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Bowles, Jane Auer (1917-1973)  
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Jane Bowles, born in New York City on February 22, 1917, spent her life examining lesbian identity with an honest and sardonic wit. In 1934, on a ship returning from Switzerland, Bowles met the French author Celine, whose work she had been studying, and she suddenly decided that "I am a writer." Her first novel, La Phaeton Hypocrite, a parody of the Phaeton myth, was privately printed. Although admired by her mother, Bowles regarded the novel, no copy of which survives, as a childish exercise.

Bowles's adventures in the lesbian and gay bars of Greenwich Village, and her open pursuit of women lovers, caused her mother and her family consternation. In 1937, she was introduced to the novelist and composer Paul Bowles--himself a homosexual--and agreed to marry him. The two soon recognized that their marriage would succeed only as a platonic friendship; both continued their homosexual liaisons.

Bowles claimed that her novel, Two Serious Ladies (1943), was heavily indebted to Paul's editorial advice; and her biographer, Millicent Dillon, stresses that Jane relied on Paul's calm and rather detached sensibility in order to cope with the exigencies of life. At her death on May 4, 1973, Bowles was working on two novels, Out in the World, and Going to Massachusetts, which feature women who have chosen to isolate themselves.

Bowles also maintained a lively correspondence with her lovers, friends, and husband; these letters are collected and edited by Dillon in Out In The World: Selected Letters of Jane Bowles 1935-1970 (1985).

Bowles's writing is existentialist but with a unique lesbian sensibility. Like those of Djuna Barnes, her characters speak in curiously formal yet mocking tones.

The puppet play, A Quarreling Pair (1945), is a fine example of Bowles's unique blend of existentialist dramaturgy, irony, and lesbian sensibility. Two middle-aged sisters, Harriet and Rhoda, sit in separate rooms and quarrel endlessly about trivial tasks, the futility of life, and their inextricable bond. Dillon suggests that the play is a transcription of Bowles's relationship with Helvictia Perkins, but it perhaps better reflects Jane's marriage of convenience.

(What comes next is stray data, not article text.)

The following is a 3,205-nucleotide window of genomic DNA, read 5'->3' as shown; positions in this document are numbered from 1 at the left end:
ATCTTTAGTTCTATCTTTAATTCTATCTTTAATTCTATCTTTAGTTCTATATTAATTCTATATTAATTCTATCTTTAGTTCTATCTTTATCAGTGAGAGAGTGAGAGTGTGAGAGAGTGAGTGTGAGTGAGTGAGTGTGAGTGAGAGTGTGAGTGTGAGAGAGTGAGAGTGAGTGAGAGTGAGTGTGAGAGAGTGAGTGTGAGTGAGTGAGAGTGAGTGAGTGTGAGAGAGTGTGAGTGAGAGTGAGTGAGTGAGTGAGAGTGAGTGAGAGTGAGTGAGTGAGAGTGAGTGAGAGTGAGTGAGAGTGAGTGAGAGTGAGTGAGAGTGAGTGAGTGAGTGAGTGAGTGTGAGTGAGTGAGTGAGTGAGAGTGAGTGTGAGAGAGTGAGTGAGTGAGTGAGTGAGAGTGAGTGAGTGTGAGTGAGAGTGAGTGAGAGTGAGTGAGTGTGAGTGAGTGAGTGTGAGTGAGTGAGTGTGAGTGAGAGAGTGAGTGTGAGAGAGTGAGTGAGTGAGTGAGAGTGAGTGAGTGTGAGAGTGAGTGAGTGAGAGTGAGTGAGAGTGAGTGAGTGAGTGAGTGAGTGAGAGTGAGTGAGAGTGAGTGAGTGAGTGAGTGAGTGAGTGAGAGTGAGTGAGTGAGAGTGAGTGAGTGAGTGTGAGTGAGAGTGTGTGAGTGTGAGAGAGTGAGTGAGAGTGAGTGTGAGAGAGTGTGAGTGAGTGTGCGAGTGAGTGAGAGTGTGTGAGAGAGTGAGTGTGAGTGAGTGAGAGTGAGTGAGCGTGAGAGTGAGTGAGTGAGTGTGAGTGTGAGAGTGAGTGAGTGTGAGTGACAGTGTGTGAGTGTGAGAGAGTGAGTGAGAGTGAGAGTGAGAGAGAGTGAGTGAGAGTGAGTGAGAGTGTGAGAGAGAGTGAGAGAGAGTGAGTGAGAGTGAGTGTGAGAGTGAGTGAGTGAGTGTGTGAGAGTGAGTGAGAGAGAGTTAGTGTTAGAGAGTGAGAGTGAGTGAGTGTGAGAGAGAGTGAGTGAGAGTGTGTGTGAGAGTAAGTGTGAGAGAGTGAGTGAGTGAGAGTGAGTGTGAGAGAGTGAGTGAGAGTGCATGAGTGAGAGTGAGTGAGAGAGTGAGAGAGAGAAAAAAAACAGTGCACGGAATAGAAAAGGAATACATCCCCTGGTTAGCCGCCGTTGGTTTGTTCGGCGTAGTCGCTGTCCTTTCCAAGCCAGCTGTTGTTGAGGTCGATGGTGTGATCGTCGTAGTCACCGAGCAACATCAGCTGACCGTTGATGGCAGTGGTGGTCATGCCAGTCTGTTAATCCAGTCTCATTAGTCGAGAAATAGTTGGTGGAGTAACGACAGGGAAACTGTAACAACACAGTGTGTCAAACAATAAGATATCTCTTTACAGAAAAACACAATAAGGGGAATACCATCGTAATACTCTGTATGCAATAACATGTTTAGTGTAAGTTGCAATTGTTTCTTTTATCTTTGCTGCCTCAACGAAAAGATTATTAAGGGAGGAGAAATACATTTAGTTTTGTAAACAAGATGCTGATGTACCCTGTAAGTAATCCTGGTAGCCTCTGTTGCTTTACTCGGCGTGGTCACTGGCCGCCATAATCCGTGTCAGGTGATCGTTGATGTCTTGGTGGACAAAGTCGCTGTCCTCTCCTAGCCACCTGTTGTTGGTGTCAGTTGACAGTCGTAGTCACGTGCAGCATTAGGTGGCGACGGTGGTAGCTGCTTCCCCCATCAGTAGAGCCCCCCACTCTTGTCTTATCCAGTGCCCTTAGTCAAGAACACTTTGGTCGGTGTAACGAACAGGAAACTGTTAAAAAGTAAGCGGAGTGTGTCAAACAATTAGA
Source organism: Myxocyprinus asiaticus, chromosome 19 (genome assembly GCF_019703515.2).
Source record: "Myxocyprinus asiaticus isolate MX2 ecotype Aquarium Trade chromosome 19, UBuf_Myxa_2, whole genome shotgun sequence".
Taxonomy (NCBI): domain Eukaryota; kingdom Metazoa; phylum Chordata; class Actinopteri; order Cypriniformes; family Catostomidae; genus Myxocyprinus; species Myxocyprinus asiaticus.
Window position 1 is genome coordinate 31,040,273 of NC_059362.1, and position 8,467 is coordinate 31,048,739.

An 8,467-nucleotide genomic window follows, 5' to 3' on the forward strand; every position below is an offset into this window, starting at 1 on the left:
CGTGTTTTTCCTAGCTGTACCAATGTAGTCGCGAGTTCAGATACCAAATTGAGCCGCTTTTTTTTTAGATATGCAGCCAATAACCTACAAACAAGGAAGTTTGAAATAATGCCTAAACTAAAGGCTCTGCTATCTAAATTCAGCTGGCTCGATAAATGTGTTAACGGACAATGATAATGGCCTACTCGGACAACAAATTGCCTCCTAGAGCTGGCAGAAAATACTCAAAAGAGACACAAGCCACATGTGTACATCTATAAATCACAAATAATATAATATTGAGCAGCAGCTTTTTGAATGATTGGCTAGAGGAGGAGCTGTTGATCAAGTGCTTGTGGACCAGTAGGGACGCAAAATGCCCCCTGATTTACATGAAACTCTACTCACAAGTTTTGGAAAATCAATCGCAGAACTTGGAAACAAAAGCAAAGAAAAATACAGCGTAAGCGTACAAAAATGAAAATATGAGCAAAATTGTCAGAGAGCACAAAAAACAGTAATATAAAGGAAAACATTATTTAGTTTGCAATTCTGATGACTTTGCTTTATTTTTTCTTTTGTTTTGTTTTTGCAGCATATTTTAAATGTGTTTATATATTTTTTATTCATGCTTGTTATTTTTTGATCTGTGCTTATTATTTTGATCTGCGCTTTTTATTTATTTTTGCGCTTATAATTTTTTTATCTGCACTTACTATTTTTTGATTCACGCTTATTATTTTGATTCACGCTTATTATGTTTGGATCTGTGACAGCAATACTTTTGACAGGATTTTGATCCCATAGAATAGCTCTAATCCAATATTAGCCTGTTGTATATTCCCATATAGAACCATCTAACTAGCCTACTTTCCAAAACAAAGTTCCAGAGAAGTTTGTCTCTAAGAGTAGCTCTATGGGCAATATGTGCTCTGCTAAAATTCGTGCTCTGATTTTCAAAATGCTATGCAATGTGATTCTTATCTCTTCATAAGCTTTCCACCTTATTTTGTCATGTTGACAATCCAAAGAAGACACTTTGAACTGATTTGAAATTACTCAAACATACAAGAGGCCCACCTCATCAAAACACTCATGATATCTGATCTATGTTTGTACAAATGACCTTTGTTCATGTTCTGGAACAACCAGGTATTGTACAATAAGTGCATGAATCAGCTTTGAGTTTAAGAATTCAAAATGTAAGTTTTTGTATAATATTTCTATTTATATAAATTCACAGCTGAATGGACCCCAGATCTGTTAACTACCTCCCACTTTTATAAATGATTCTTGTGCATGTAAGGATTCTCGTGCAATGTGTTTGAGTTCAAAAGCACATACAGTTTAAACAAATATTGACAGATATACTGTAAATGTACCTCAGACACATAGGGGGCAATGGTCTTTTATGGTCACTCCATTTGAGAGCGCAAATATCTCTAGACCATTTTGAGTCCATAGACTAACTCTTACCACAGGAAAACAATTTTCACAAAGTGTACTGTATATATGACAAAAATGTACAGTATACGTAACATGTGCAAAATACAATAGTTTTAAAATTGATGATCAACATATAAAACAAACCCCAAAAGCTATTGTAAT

Bowles's family and her lover, Helvictia Perkins, rejected her first novel, Two Serious Ladies, as too obviously lesbian, but despite recognition that the novel's main theme is women's sexuality, the novel's lesbian content has yet to be seriously considered.

The two protagonists, Christina Goering and Mrs. Copperfield, seek salvation in a world that Bowles depicts as fragmented and threatening. From her childish religious obsessions to her adult pursuit of hopeless heterosexual love affairs, Goering seeks redemption from a self she believes is flawed by inherent sin. Her childhood friend, the more complacent Mrs. Copperfield, suddenly leaves her husband when she meets Pacifica, a prostitute who initiates her into the sensual pleasures of lesbian sex. Ironically, it is Mrs. Copperfield who finds the serenity that Goering desperately longs for.

Bowles's play In The Summer House was produced in Ann Arbor and then moved to Broadway in 1953. Remarkable for its strong women's roles, it was not the financial and critical success that Bowles desired. The play opens with Gertrude Eastman's long monologue in which she bemoans the hypocrisies of the world and berates her daughter Molly whose reclusive nature Gertrude regards as pathologically antisocial.

Molly's belief that she alone possesses her mother's affection is upset by the arrival of two rivals, the ingenuous Vivian, and Mr. Solares. Mr. Solares seduces Gertrude with displays of his wealth, and Vivian charms Gertrude with her clever comments. Feeling betrayed by her mother, Molly pushes Vivian off a cliff, but her action only reveals the hollowness of the Eastman home.

By allowing Molly to dream endlessly in the ivy-covered summerhouse, Gertrude has trapped Molly in childhood. Molly's passion disconcerts Gertrude, who flees into a marriage with Mr. Solares. Abandoned, Molly tries to recreate the safety of the Eastman home by marrying the equally innocent Lionel. Gertrude finds Solares's affection superficial, and she returns to Molly. The play concludes on an ambiguous note, for now Gertrude and not Molly is the seeker after absolute love.

Men are either ineffectual or disruptive forces in Bowles's shorter fiction, which is collected in My Sister's Hand in Mine: An Expanded Edition of the Collected Works of Jane Bowles (1978).

Following Paul's advice, Jane removed "A Guatemalan Idyll" from the original manuscript of Two Serious Ladies. Once again the search for peace of mind highlights this tale of Mrs. Ramirez and her two daughters who are vacationing in a Guatemalan pension. Mrs. Ramirez seduces a male American traveler who has mistakenly wandered into the hostel, but she regards his eventual departure with dispassion.

Mrs. Ramirez's young daughter, Lilina, believes that the possession of a snake owned by a local boy, Ramon, will provide her with omniscient power. After bargaining with Ramon's mother, Lilina is forced to recognize the futility of seeking salvation through the possession of another being. The snake is crushed by a passing cart, and Lilina expresses only contempt for Ramon's anguish.

In "A Day in the Country," two lesbian prostitutes toy with two unwitting Mexican businessmen whose attempts to romanticize the women are juxtaposed to the women's more calculated seduction.

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A photographic portrait of Jane Auer Bowles (1951).
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